Treatment

Fungus Protocol

Natural Fungal Toenails Treatment

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Treatment of tinea capitis is oral griseofulvin, 10 to 30 mg/kg/day (20-25 mg of the micronized form and 15-20 mg of the ultramicronized) for 2-3 months. A practical regimen is to administer 125 mg in children younger than 3 years old, 250 mg in children 4 to 7 years old, 375 mg in 8 to 12 years of age and 500-1000 mg/day in adults. The main side effects are nausea, headache, and photosensitiv-ity. In kerion, some authors recommend 0.5 mg/kg/day of prednisone for two weeks along with an antimycotic (Pediatr Dermatol 1994; 11:69-71). In tinea capitis, terbinafin is also effective, 3-6 or even 10 mg/kg/day for 4-8 weeks. A practical regimen consists in 62.5 mg/day in children weighing less than 20 kg, or 125 mg/ day in children that weigh 20-40 kg or are older than 5 years, respectively. In individuals of 40 kg and in adults, 250 mg/day is recommended (Br J Dermatol 1995:132:683-89; Br J Dermatol 1995: 132:98-105). In children who are able to ingest capsules, itraconazole is administrated, 5 mg/kg/day (Int J Dermatol 1994; 33:743-47); it is being tested as pulse-therapy for one week per month. There is some experience with weekly doses of fluconazole, although it has the advantage of being in an oral suspension. It is considered that an ideal antimycotic for children should be a liquid with a secure cap and a pleasant flavor; it must be effective and have few drugs interactions.

On the head, lightly rubbing the affected areas while bathing eliminates the parasitized hair. As an adjuvant, shampoos with 2.5% selenium sulfide, 2% ketoconazole or iodide-povidone, are used.

In tinea corporis the following topical compounds can be applied locally for 1-2 months: 0.5-1% iodide solution, Whitfield ointment (vaseline with 3% salicylic acid and 6% benzoic acid), tolnaftate 1% solution, cream or powder, tolciclate, pyrolnitrine or undecylenic acid, 1%-2% imidazolic cream or solutions of omoconazole, clotrimazole, or isoconazole twice a day, or ketoconazole, sertaconazole, oxiconazole, flutrimazole, tioconazole, croconazole, eberconazole or bifonazole once a day. Sometimes the following are administered: oral or topical griseofulvin, alillamines as naphtifin and terbinafin lotions (J Am Acad Dermatl 1992;26:956-90). In children > 40 kg or in adults, terbinafin 250 mg/day for two weeks if tinea corporis, or four weeks if tinea pedis is recommended. In tinea imbricata oral griseofluvin is effective.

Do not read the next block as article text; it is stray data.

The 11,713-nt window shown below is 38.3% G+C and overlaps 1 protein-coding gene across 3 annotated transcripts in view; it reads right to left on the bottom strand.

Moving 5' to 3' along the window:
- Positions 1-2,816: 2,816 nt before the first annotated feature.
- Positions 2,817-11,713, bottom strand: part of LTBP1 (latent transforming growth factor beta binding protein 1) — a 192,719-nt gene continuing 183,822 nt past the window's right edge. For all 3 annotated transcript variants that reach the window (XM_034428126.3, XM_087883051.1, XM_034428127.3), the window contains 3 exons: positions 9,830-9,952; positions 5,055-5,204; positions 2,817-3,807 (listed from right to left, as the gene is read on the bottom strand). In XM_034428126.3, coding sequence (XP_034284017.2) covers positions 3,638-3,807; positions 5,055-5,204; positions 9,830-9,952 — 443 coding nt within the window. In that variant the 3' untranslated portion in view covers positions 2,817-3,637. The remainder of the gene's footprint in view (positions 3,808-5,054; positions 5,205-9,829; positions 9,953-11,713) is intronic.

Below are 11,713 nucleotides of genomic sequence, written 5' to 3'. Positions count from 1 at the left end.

In tinea cruris the predisposing factors, such as the use of synthetic and tight clothing and excessive sweating, should be avoided. In tinea pedis if secondary infection is present, it must be treated with topical antiseptics or topical and systemic antibiotics. Feet should be kept dry and patients should avoid the use of plastic, unventilated shoes. Antimycotic powders may help prevent relapse. Preventive measures should be taken as reinfection is observed.

Onychomycosis responds partially to topical treatments. Occlusion increases drug penetration and the infected nail keratin can be eliminated through partial surgical or chemical removal with 40% urea (25 g vaseline, 25 g lanolin, 10 g white wax and 40 g urea), also available as bifonazole 2% and urea 40%. This treatment is recommended when just a few nails are affected, or in children and pregnant women. The first, occlusive phase lasts 1-4 weeks, until the infected portion of the nail falls. The second phase, until complete cure (usually several months), involves the daily application of 1% bifonazole cream. Also, ticonazole 28%, cyclopirox 8%, or amorolfin 5% (nail polish) once or twice a week can be applied. The cyclopirox and amorolfin penetrate well. They are water resistent and are es-thetically acceptable. Before each new application, the nail should be cleaned with acetone. Nail polish is useful for distal, superficial forms after complete cure as prophylaxis.

The oral treatment of onychomycosis with griseofulvin 50-100 mg/day for 612 months has a low cure rate and is more effective in fingernails than in toenails (simultaneous use of vitamin E enhances its absorption). Itraconazole 200 mg/ day (JAm Acad Dermatol 1996; 35(1): 110-11) or terbinafin 250 mg/day for three months are used. Itraconazole 400mg or terbinafin 500 mg/day can be administered as pulse-therapy one week per month until cure. Fluconazole, 150 mg, is recommended weekly for eight months or 300 mg for a shorter length of time. Sometimes it is necessary to combine local and systemic treatments.

For inflammatory dermatophytosis, trichophytic granuloma, or tinea in immunocompromised patients, ketoconazole can be used orally 200 mg/day in adults, and 5 mg/kg/day in children. Prolonged therapy required for onychohomycosis has a risk of hepatotoxicity.

Tinea Imbricata

Fig. 1.9. Tinea imbricata (Tokelau).

Resistance to antimycotics is rare; it is usually relative, and it disappears by increasing the oral dose or the topical frequency. Therapeutic failures are due to incorrect diagnosis, the wrong dose, short duration of treatment, poor absorption, drug interactions or poor compliance.

Selected Readings

1 Arenas R. Tinea manuum. Datos epidemiologicos and micologicos en 366 casos. Gac Med Mex 1991; 127(5):435-38.

2 Chang P, Logeman H. Onychomycosis in children. Int J Derm 1994: 33(8):550-51.

3 Elweski BE. Cutaneous mycoses in children. Br J Dermatol 1996: 134(Suppl 46):7-11.

4 Frieden IJ, Howard R. Tinea capitis: Epidemiology, diagnosis, and control. J Am Acad Dermatol 1994; 31:S42-S46.

5 Gupta AK, Sauder DN, Shear NH. Antifungal agents: an overview. Part I and II. J Am Acad Dermatol 1994; 30:677-98, 911-33.

6 Kemna ME, Elewski BE. A U.S. epidemiologic survey of superficial fungal diseases. J Am Acad Dermatol 1996; 35:539-42.

7 Schwartz RA, Janniger CK. Tinea capitis. Pediatr Dermatol 1995; 55:29-33.

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